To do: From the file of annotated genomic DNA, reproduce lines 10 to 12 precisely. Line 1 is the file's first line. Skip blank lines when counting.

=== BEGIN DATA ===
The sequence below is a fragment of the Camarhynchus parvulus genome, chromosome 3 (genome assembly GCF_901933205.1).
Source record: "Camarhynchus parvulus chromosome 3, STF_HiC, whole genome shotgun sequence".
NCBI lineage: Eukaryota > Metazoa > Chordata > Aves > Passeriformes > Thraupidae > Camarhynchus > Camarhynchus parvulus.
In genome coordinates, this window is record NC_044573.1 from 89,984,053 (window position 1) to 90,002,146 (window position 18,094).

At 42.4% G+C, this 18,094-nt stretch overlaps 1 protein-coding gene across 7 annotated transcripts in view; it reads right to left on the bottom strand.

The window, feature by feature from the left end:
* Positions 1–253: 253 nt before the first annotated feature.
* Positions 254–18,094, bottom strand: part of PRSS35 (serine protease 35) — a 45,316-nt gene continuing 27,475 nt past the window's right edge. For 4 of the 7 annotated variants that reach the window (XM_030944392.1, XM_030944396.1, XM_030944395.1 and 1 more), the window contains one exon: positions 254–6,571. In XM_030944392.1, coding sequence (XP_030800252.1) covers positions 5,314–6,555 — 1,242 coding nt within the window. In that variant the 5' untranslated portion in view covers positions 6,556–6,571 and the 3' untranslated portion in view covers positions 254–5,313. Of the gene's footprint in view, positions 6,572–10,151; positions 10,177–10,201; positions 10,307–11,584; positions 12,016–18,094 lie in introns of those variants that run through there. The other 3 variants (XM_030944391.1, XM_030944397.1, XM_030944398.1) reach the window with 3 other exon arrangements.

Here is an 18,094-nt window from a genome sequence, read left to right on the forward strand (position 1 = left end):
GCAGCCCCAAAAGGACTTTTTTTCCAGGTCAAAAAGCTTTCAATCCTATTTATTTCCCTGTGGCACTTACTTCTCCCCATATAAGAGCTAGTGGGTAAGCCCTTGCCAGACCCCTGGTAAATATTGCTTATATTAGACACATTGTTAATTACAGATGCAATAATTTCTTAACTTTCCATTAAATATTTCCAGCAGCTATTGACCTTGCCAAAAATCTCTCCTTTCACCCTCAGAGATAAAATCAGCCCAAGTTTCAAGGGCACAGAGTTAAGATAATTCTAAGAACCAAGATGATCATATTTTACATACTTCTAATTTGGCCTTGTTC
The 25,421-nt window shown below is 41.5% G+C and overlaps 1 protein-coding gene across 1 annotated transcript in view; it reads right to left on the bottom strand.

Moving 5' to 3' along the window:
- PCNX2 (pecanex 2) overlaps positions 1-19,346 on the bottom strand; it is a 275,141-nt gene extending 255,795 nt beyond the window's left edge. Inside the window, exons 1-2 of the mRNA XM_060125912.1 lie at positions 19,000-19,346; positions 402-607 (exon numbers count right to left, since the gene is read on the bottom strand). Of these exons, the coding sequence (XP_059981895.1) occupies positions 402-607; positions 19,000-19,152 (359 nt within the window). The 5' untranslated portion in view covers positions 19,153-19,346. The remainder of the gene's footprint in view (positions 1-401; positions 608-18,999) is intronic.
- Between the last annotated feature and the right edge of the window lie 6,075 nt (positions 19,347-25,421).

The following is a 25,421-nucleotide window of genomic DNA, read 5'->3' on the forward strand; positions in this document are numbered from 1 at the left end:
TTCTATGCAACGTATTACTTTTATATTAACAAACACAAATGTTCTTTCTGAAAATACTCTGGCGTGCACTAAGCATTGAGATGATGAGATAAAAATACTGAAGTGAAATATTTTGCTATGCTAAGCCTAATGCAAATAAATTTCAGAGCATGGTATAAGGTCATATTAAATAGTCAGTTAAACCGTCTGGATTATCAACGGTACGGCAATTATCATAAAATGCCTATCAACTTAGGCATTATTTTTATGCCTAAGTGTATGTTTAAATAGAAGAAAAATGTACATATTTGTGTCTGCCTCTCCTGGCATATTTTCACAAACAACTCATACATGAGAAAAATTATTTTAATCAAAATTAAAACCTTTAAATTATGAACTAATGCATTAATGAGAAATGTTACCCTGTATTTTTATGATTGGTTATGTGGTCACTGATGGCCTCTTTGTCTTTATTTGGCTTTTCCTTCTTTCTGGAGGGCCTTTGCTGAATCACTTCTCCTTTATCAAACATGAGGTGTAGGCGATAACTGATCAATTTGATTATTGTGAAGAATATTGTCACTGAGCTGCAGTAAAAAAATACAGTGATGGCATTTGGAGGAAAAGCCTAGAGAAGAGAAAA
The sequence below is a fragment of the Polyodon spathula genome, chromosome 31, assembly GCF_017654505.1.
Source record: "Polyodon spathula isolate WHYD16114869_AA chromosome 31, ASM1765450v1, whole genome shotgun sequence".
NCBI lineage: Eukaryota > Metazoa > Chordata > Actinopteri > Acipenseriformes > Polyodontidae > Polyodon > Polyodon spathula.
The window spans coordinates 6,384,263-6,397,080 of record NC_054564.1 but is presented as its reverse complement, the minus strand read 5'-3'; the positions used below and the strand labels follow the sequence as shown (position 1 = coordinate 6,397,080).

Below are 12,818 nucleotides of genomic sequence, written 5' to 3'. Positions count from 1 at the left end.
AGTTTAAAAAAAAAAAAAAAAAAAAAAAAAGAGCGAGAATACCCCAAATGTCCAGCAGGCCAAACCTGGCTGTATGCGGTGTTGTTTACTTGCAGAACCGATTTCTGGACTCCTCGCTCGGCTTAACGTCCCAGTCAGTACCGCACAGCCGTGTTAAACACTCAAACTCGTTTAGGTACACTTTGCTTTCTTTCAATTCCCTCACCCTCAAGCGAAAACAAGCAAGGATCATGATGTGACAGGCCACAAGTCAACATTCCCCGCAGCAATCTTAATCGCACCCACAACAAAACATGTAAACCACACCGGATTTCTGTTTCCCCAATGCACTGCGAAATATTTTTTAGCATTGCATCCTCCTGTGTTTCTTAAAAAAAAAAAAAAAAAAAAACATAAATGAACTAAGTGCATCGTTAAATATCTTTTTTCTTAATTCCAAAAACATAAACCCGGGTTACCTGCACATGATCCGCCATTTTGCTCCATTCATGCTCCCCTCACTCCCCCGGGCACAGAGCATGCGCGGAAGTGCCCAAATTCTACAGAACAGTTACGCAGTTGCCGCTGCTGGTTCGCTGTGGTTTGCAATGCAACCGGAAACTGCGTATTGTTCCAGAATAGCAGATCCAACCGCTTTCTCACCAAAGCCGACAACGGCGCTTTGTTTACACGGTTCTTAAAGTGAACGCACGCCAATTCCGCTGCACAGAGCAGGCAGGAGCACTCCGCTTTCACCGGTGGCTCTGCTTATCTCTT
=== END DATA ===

GCAGCCCCAAAAGGACTTTTTTTCCAGGTCAAAAAGCTTTCAATCCTATTTATTTCCCTGTGGCACTTACTTCTCCCCATATAAGAGCTAGTGGGTAAGCCCTTGCCAGACCCCTGGTAAATATTGCTTATATTAGACACATTGTTAATTACAGATGCAATAATTTCTTAACTTTCCATTAAATATTTCCAGCAGCTATTGACCTTGCCAAAAATCTCTCCTTTCACCCTCAGAGATAAAATCAGCCCAAGTTTCAAGGGCACAGAGTTAAGATAATTCTAAGAACCAAGATGATCATATTTTACATACTTCTAATTTGGCCTTGTTC
The 25,421-nt window shown below is 41.5% G+C and overlaps 1 protein-coding gene across 1 annotated transcript in view; it reads right to left on the bottom strand.

Moving 5' to 3' along the window: